From such a connection she could not wonder that he should shrink. The wish of procuring her regard, which she had assured herself of his feeling in Derbyshire, could not in rational expectation survive such a blow as this. She was humbled, she was grieved; she repented, though she hardly knew of what. She became jealous of his esteem, when she could no longer hope to be benefited by it. She wanted to hear of him, when there seemed the least chance of gaining intelligence. She was convinced that she could have been happy with him, when it was no longer likely they should meet.

What a triumph for him, as she often thought, could he know that the proposals which she had proudly spurned only four months ago, would now have been gladly and gratefully received! He was as generous, she doubted not, as the most generous of his sex. But while he was mortal, there must be a triumph.

She began now to comprehend that he was exactly the man who, in disposition and talents, would most suit her. His understanding and temper, though unlike her own, would have answered all her wishes. It was an union that must have been to the advantage of both; by her ease and liveliness, his mind might have been softened, his manners improved, and from his judgment, information, and knowledge of the world, she must have received benefit of greater importance. But no such happy marriage could now teach the admiring multitude what connubial felicity really was.

Mr Gardiner's Letter

Mr Gardiner has waved away Mr Bennet's inquiries about paying back any sum given to Wickham, and further indicates that one of Mr Wickham's former acquaintances has stepped up and bought him a commission in the regulars (meaning in the professional army, not the militia - U.S. readers might think of it as the difference between the Army and the National Guard, only the militia were purely for home defense and never deployed overseas - that, after all, was the nature of the word militia at that time, a point which constitutional scholars should keep in mind when interpreting the Second Amendment, but again, I digress).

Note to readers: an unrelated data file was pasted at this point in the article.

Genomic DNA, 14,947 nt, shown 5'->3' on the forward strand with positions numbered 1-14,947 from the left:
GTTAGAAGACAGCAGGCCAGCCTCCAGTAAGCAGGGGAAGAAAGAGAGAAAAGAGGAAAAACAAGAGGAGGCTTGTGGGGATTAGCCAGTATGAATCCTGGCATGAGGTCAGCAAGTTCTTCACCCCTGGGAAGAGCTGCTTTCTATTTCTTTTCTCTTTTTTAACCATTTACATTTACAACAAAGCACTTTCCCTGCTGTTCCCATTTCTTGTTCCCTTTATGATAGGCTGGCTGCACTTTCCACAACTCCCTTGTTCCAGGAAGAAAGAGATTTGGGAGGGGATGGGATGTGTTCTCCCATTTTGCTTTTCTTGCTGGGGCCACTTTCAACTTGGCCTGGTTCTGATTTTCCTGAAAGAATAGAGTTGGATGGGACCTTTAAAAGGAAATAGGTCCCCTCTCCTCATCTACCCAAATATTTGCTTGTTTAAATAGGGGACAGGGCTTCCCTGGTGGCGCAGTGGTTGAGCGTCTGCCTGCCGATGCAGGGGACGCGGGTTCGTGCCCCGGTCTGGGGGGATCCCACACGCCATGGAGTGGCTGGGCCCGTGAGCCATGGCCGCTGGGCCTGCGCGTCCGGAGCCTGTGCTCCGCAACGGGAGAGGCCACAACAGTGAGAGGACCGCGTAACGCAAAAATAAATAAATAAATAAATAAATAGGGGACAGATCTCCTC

Wickham is to join a regiment stationed far away, in the north of England, a result that Mr Bennet and his daughters find pleasing. Mrs Bennet, of course, babbles on about how sad it is that Lydia won't be able to flirt with the officers she knows in the militia anymore. (GAH!)

And, this just in: Wickham and Lydia are going to visit Longbourn in between getting married and joining the regiment. You know you want to read on.

Tomorrow: Chapter 51
Back to Chapter 49

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( 4 comments — Leave a comment )
Feb. 20th, 2011 12:25 am (UTC)
That bit about neighbourhood gossips is sooo true, and still as relevant today... I was reading today's chapter in the bath today, lol, and that paragraph got a re-read as I thought how spot on it was. As did the one about Darcy and Lizzy suiting eachother - aw, poor Lizzy! And she's got to put up with seeing Wickham again, the very person, who, in her mind, has scuppered any chance she still had with Darcy....
Feb. 20th, 2011 12:53 am (UTC)
Yeah - she was so very happy to see the back of him when the regiment left for Brighton, and now he's her brother (as they then called brothers-in-law) and she's stuck with him as a family member, knowing that he's even worse than even Darcy thought. After all, he would've actually married Georgiana in order to get her 30,000 pounds, but he deflowered Lydia (presumably) and had no intention of marrying her, but had to be paid off to do so!
(Deleted comment)
Feb. 20th, 2011 06:03 am (UTC)
Feb. 20th, 2011 12:31 pm (UTC)
I love that word!
( 4 comments — Leave a comment )